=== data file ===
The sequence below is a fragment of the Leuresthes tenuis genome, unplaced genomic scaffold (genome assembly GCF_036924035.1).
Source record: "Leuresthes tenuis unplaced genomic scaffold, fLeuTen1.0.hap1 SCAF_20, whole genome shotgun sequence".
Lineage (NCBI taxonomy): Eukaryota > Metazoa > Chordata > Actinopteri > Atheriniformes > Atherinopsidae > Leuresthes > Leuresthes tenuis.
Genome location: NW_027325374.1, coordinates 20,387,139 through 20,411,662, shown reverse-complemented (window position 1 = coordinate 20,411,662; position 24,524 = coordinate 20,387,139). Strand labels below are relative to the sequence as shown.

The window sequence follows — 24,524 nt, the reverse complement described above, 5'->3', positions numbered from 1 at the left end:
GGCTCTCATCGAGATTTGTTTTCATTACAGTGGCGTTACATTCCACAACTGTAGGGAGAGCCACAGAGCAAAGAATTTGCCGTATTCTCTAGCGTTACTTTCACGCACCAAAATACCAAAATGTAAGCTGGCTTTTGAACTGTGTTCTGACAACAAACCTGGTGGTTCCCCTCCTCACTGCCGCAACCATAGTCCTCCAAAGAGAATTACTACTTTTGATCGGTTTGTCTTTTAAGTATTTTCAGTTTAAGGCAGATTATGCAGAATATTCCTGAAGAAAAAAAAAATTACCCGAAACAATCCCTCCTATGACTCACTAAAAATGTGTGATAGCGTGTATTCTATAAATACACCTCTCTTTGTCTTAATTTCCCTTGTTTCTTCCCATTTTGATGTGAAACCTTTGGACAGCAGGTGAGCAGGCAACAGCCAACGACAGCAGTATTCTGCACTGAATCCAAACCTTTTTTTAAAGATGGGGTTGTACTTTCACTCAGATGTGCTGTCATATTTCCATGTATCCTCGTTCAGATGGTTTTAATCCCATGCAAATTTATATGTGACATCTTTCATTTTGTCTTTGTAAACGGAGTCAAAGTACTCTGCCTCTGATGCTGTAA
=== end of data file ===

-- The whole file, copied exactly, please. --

The sequence below is a fragment of the Leuresthes tenuis genome, unplaced genomic scaffold (genome assembly GCF_036924035.1).
Source record: "Leuresthes tenuis unplaced genomic scaffold, fLeuTen1.0.hap1 SCAF_20, whole genome shotgun sequence".
Lineage (NCBI taxonomy): Eukaryota > Metazoa > Chordata > Actinopteri > Atheriniformes > Atherinopsidae > Leuresthes > Leuresthes tenuis.
Genome location: NW_027325374.1, coordinates 20,387,139 through 20,411,662, shown reverse-complemented (window position 1 = coordinate 20,411,662; position 24,524 = coordinate 20,387,139). Strand labels below are relative to the sequence as shown.

The window sequence follows — 24,524 nt, the reverse complement described above, 5'->3', positions numbered from 1 at the left end:
GGCTCTCATCGAGATTTGTTTTCATTACAGTGGCGTTACATTCCACAACTGTAGGGAGAGCCACAGAGCAAAGAATTTGCCGTATTCTCTAGCGTTACTTTCACGCACCAAAATACCAAAATGTAAGCTGGCTTTTGAACTGTGTTCTGACAACAAACCTGGTGGTTCCCCTCCTCACTGCCGCAACCATAGTCCTCCAAAGAGAATTACTACTTTTGATCGGTTTGTCTTTTAAGTATTTTCAGTTTAAGGCAGATTATGCAGAATATTCCTGAAGAAAAAAAAAATTACCCGAAACAATCCCTCCTATGACTCACTAAAAATGTGTGATAGCGTGTATTCTATAAATACACCTCTCTTTGTCTTAATTTCCCTTGTTTCTTCCCATTTTGATGTGAAACCTTTGGACAGCAGGTGAGCAGGCAACAGCCAACGACAGCAGTATTCTGCACTGAATCCAAACCTTTTTTTAAAGATGGGGTTGTACTTTCACTCAGATGTGCTGTCATATTTCCATGTATCCTCGTTCAGATGGTTTTAATCCCATGCAAATTTATATGTGACATCTTTCATTTTGTCTTTGTAAACGGAGTCAAAGTACTCTGCCTCTGATGCTGTAA